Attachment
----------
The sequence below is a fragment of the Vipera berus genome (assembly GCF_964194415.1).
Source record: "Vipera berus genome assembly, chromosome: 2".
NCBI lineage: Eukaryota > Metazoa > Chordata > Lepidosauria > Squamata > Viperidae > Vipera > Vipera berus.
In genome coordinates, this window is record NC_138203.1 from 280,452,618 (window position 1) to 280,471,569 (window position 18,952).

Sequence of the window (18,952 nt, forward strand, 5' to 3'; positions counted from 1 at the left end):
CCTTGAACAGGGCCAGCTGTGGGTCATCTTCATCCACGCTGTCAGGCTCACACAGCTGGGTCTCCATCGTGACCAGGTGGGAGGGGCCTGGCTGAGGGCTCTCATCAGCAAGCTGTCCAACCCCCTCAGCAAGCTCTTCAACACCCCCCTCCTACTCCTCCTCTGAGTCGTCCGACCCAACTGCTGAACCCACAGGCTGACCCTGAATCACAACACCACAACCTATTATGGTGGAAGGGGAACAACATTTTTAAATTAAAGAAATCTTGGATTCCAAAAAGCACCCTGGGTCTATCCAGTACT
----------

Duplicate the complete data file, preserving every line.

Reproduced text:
The sequence below is a fragment of the Vipera berus genome (assembly GCF_964194415.1).
Source record: "Vipera berus genome assembly, chromosome: 2".
NCBI lineage: Eukaryota > Metazoa > Chordata > Lepidosauria > Squamata > Viperidae > Vipera > Vipera berus.
In genome coordinates, this window is record NC_138203.1 from 280,452,618 (window position 1) to 280,471,569 (window position 18,952).

Sequence of the window (18,952 nt, forward strand, 5' to 3'; positions counted from 1 at the left end):
CCTTGAACAGGGCCAGCTGTGGGTCATCTTCATCCACGCTGTCAGGCTCACACAGCTGGGTCTCCATCGTGACCAGGTGGGAGGGGCCTGGCTGAGGGCTCTCATCAGCAAGCTGTCCAACCCCCTCAGCAAGCTCTTCAACACCCCCCTCCTACTCCTCCTCTGAGTCGTCCGACCCAACTGCTGAACCCACAGGCTGACCCTGAATCACAACACCACAACCTATTATGGTGGAAGGGGAACAACATTTTTAAATTAAAGAAATCTTGGATTCCAAAAAGCACCCTGGGTCTATCCAGTACT